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Author Topic: Fossil Fuels: Degraded Democracy and Profit Over Planet Pollution  (Read 11361 times)

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AGelbert

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    • Agelbert Truth AND Consequences

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April 6, 2018



For the EPA, Denier Science is A-OK to Roll Back Clean Car Standards

The EPA has the authority to decide whether the Obama era Corporate Average Fuel Economy (CAFE) standards are appropriate. Suprising few who have been following Trump’s denier-filled swamp, on Monday, the agency officially declared “no.”

We’ve known for some time that the EPA would challenge the current CAFE standards, which call for passenger cars for model years 2022-25 to meet a fleet average of 54.5 miles per gallon by 2025. Less of a given were the reasons the EPA would cite for the rollback.

The EPA expressed concern this week for consumer cost, choice, and safety, but the agency’s decision comes after months of lobbying on the part of the Auto Alliance. Since Trump took office, the Auto Alliance — which represents 12 major automakers and 70% of all car and light truck sales in the U.S. — has been pestering the administration to rollback current CAFE standards.

A month into the Trump 🦀 administration, the CEO of the Auto Alliance, Mitch Bainwol, filed a request with Administrator Pruitt to let the EPA know the Alliance’s strong preference that the CAFE standards be deemed inappropriate at the midterm evaluation, which is what transpired this past Monday.

In February 2018, the Alliance submitted a report — written by industry shills with ties to the Heartland Institute and General Motors — to the National Highway Traffic Safety Administration (NHTSA), which is responsible for proposing new CAFE rules. The report called into question the impacts of climate change and tailpipe pollutants in an effort to undercut the need for fuel economy regulation.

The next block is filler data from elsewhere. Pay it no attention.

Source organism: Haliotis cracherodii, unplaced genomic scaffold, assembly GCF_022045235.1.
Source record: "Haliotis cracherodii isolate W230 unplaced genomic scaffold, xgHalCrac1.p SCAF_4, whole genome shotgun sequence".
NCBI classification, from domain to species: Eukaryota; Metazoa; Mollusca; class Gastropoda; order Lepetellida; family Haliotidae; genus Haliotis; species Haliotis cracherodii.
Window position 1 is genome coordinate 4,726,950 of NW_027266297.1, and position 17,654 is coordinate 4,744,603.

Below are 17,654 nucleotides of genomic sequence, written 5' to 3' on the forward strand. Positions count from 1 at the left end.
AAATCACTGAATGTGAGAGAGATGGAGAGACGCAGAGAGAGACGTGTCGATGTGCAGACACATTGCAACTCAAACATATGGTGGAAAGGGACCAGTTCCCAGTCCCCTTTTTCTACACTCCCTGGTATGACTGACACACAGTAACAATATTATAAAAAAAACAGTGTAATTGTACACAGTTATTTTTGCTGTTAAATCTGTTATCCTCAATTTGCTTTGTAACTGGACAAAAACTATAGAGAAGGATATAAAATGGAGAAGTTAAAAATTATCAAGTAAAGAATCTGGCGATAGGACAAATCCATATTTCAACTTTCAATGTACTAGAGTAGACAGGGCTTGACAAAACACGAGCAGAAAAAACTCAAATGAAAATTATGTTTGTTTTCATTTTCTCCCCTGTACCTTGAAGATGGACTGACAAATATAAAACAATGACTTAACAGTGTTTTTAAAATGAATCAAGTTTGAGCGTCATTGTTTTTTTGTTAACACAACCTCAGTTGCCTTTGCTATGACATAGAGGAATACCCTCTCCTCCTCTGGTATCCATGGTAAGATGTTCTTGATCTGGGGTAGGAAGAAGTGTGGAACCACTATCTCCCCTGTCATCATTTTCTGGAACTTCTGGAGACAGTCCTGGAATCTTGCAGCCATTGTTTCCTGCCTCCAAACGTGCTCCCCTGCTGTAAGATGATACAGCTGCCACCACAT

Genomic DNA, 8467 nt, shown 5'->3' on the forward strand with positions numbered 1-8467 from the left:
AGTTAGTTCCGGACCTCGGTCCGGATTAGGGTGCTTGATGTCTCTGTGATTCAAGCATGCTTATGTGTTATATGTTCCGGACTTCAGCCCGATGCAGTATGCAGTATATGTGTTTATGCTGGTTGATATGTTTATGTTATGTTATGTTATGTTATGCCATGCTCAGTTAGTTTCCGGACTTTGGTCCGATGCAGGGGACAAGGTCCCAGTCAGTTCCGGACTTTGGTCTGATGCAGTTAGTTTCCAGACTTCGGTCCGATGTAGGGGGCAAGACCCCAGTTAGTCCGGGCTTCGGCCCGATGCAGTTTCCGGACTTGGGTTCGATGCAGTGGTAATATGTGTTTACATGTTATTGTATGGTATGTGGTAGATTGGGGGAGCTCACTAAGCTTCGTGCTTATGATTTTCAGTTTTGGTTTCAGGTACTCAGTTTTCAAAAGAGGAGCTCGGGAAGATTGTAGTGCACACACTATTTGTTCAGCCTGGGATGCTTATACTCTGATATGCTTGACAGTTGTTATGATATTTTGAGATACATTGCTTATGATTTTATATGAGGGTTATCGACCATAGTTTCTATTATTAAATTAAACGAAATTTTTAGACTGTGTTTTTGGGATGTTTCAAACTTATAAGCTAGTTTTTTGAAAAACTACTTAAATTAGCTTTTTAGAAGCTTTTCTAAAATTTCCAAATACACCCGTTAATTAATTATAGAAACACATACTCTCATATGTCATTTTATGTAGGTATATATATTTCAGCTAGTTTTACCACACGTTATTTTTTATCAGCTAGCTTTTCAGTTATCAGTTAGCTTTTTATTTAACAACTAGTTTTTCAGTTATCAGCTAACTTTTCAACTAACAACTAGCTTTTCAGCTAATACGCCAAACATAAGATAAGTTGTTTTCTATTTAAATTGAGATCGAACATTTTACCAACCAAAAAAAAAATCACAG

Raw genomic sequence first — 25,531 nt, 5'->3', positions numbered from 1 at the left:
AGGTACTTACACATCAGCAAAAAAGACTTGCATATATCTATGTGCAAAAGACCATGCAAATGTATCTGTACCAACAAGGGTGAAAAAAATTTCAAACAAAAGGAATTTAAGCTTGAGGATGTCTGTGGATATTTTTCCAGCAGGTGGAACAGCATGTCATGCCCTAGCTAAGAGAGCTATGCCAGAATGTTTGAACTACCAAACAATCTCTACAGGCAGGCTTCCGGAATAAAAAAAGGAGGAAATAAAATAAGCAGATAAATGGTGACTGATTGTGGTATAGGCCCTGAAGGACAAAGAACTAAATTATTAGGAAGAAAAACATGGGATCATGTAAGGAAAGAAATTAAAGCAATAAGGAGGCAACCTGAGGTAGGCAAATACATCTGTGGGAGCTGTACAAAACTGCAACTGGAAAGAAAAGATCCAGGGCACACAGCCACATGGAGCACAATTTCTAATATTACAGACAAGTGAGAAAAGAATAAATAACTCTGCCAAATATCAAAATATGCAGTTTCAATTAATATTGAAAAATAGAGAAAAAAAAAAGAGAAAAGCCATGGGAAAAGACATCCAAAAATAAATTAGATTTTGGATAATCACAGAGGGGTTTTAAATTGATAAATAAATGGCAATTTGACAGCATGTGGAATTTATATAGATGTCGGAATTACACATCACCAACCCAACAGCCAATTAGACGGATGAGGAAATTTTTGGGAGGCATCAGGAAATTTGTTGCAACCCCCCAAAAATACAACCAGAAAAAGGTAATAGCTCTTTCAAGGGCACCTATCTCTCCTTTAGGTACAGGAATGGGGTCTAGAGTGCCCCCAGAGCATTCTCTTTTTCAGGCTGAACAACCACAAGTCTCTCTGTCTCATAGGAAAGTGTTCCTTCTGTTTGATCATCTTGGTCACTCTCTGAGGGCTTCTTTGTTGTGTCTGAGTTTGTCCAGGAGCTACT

The Union of Concerned Scientists has a great summary of the strategy the Alliance report used to mislead on the science. Some highlights:

֍ The papers cited to support weakening environmental protections are often paid for by industry and/or published in journals with weak peer-review standards and disclosure policies.

֍ Two authors cited by the Alliance (Stanley Young and Tony Cox) are now in advisory roles for the EPA as part of the administration’s move toward soliciting their advice from industry-funded scientists.

֍ The report cherry-picks studies to weaken the case for acting on climate and reducing emissions from vehicles, either by selecting outliers or misconstruing the findings of the research.

This week, in response to EPA’s CAFE standard decision, prominent news outlets devoted editorial space to some of the same industry shills promoting automakers interests.

Marlo Lewis 👹 of the Competitive Enterprise institute 😈has an op-ed in the San Francisco Chronicle arguing that “cutting tailpipe emission [is] not that effective against global warming.”

Sam Kazman  of CEI and Heartland 😈has an op-ed in the Wall Street Journal where he tries to make the case, scientifically, that “bigger, heavier vehicles are safer.” Ironically, the op-ed cited language from a 1992 court case, Competitive Enterprise Institute v. NHTSA, to claim that bad science was used by NHTSA to create strict fuel efficiency standards. What the op-ed failed to mention, of course, was that the courts ruled in favor of NHTSA, saying that the agency had "sufficient support" to uphold its stricter standards.

All of these efforts support the reality that automakers 🐉🦕🦖 want weaker standards and fewer environmental protections to protect their profits. By pushing for weaker standards that would increase the many and great risks of climate change, automakers indicate they only care about consumer choice, safety, and cost inasmuch as these affect their bottom line. 
Leges         Sine    Moribus     Vanae   
Faith,
if it has not works, is dead, being alone.

 

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